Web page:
The passing this week of former British prime minister Margaret Thatcher makes it timely to reflect on the very different reform process Britain and Australia went through in the 1980s.
Few people divide opinion as sharply as Margaret Thatcher.
Not just during her record 11 years as Britain’s prime minister, but even now after her passing.
The Iron Lady was defined by one of her famous quotes: “The lady’s not for turning”.
She was a strong-willed leader who presided over radical changes designed to make Britain a more competitive and more dynamic country.
Former Australian prime minister Bob Hawke also presided over big changes, at around the same time and with similar goals.
Like Thatcher’s government, Mr Hawke and his treasurer, Paul Keating, deregulated the economy, privatised many state-owned businesses, and fostered a more flexible labour market.
Mr Hawke was renowned for achieving consensus support for his changes – for gaining broad support from industry, unions and the community at large for the changes he introduced.
Thatcher, by contrast, was renowned for crashing through, and as a result is usually portrayed as a divisive figure.
No doubt that reflects her forceful personality, but it also reflects the circumstances she inherited and the trenchant opposition she faced.
She won power in 1979 and was re-elected twice afterwards, stepping down in 1990 after losing support from her Conservative Party colleagues.
Her 11 years in power made her the longest-serving British prime minister of the past century.
Thatcher’s impact was global, joining with former US president Ronald Reagan in taking an aggressive, hawkish stance against the Soviet Union.
The pressure they exerted ended up being a big factor in the break-up of the Soviet Union, which was unable to match the military and economic might of the Western powers.
On the domestic front, she took power at a time when Britain was moribund. The economy was highly regulated, trade unions were very powerful, and the business sector lacked enterprising flair.
There was little opportunity for people who wanted to be enterprising. Regulators and bureaucrats largely dictated what businesses could do.
Thatcher changed all that, hence the terms – used disparagingly by many – Thatcher’s Britain and Thatcherism.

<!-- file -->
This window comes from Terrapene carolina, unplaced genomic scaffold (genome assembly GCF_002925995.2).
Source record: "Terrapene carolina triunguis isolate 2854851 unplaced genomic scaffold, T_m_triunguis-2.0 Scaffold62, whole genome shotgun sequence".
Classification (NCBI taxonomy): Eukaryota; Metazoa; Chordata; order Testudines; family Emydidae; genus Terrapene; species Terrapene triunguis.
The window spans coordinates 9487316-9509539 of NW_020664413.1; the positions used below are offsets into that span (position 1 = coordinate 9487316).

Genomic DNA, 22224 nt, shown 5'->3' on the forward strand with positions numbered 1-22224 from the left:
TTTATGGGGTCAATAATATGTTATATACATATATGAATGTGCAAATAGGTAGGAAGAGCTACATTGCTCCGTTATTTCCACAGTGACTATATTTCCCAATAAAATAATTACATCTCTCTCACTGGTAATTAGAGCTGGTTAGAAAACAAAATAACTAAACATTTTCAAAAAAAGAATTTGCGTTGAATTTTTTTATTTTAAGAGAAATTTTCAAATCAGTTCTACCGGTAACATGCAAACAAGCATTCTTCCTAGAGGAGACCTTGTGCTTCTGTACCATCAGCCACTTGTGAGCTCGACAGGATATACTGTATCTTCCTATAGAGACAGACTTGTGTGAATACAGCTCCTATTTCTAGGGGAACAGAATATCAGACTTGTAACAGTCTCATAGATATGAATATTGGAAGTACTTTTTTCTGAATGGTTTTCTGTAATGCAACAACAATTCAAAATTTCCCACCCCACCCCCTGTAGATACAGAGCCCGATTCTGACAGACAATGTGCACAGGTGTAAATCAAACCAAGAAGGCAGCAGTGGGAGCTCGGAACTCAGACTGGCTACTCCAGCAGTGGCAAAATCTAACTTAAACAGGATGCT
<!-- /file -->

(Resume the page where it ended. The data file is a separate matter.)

She smashed the unions, bringing in troops to overcome industrial action in the coalmines in particular.
Its hard to appreciate Thatcher’s role without also recognising the hardline intransigence of union leaders like coalminers’ boss Arthur Scargill, who opposed any significant change in the industry, despite many mines being high cost and inefficient.
It was a similar story in the newspaper industry, where multiple unions defended inefficient and outdated work practices.
That system was only broken when Rupert Murdoch built his new operation at Wapping, which became the scene of more protracted industrial action.
The coalminers and the print unions were two-high profile examples of a much deeper problem across British industry.
One of Thatcher’s top goals was to break the ability of vested interests, whether unionised workers or entrenched management, to gain commercial benefits from state-owned regulated industries.
That drove her deregulation push and her privatisation agenda. Critics hold that the privatisation of some assets was botched, and that is probably true, although it misses the bigger picture.
Thatcher wanted to change the way people thought about the role of government. It wasn’t there to provide subsidies, regulations, and jobs for life. Her goal was to reduce the role of government.
Reforming governments in Australia have achieved many of the same goals without the social and economic dislocation that occurred in Britain in the 1980s.
That reflected the wider acceptance in Australia of the need for change.
All industries must evolve over time as circumstances change. That process creates new opportunities, which generate employment and prosperity.
People who fail to recognise are eventually mugged by reality; it just becomes a more painful process, as Arthur Scargill, the print unions, and many others in Britain discovered in the 1980s.